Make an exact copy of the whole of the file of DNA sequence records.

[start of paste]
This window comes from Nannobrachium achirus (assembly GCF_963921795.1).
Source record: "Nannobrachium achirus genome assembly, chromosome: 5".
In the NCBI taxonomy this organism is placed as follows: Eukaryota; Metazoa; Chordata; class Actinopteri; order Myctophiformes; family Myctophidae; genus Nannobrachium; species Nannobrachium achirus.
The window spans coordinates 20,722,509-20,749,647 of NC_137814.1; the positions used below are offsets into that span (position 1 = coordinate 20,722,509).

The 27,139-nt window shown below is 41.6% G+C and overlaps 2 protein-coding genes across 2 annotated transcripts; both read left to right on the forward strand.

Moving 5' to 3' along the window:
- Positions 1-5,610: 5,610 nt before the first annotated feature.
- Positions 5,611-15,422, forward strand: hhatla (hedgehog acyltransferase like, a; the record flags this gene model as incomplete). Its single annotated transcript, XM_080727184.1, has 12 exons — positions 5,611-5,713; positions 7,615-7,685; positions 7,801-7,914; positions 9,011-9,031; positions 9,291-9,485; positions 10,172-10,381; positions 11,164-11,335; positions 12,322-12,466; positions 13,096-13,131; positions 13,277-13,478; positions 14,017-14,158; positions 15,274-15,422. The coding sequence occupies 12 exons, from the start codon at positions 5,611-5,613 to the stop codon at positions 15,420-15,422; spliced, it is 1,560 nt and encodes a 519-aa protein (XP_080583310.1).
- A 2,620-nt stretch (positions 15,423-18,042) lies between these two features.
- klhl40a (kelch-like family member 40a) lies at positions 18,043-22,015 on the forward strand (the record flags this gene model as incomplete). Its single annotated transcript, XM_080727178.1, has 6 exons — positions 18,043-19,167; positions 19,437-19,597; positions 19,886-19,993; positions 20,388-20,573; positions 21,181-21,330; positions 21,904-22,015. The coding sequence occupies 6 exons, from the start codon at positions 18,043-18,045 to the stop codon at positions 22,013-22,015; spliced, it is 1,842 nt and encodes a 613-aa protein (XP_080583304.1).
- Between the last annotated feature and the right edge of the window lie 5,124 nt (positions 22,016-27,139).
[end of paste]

This window comes from Nannobrachium achirus (assembly GCF_963921795.1).
Source record: "Nannobrachium achirus genome assembly, chromosome: 5".
In the NCBI taxonomy this organism is placed as follows: Eukaryota; Metazoa; Chordata; class Actinopteri; order Myctophiformes; family Myctophidae; genus Nannobrachium; species Nannobrachium achirus.
The window spans coordinates 20,722,509-20,749,647 of NC_137814.1; the positions used below are offsets into that span (position 1 = coordinate 20,722,509).

The 27,139-nt window shown below is 41.6% G+C and overlaps 2 protein-coding genes across 2 annotated transcripts; both read left to right on the forward strand.

Moving 5' to 3' along the window:
- Positions 1-5,610: 5,610 nt before the first annotated feature.
- Positions 5,611-15,422, forward strand: hhatla (hedgehog acyltransferase like, a; the record flags this gene model as incomplete). Its single annotated transcript, XM_080727184.1, has 12 exons — positions 5,611-5,713; positions 7,615-7,685; positions 7,801-7,914; positions 9,011-9,031; positions 9,291-9,485; positions 10,172-10,381; positions 11,164-11,335; positions 12,322-12,466; positions 13,096-13,131; positions 13,277-13,478; positions 14,017-14,158; positions 15,274-15,422. The coding sequence occupies 12 exons, from the start codon at positions 5,611-5,613 to the stop codon at positions 15,420-15,422; spliced, it is 1,560 nt and encodes a 519-aa protein (XP_080583310.1).
- A 2,620-nt stretch (positions 15,423-18,042) lies between these two features.
- klhl40a (kelch-like family member 40a) lies at positions 18,043-22,015 on the forward strand (the record flags this gene model as incomplete). Its single annotated transcript, XM_080727178.1, has 6 exons — positions 18,043-19,167; positions 19,437-19,597; positions 19,886-19,993; positions 20,388-20,573; positions 21,181-21,330; positions 21,904-22,015. The coding sequence occupies 6 exons, from the start codon at positions 18,043-18,045 to the stop codon at positions 22,013-22,015; spliced, it is 1,842 nt and encodes a 613-aa protein (XP_080583304.1).
- Between the last annotated feature and the right edge of the window lie 5,124 nt (positions 22,016-27,139).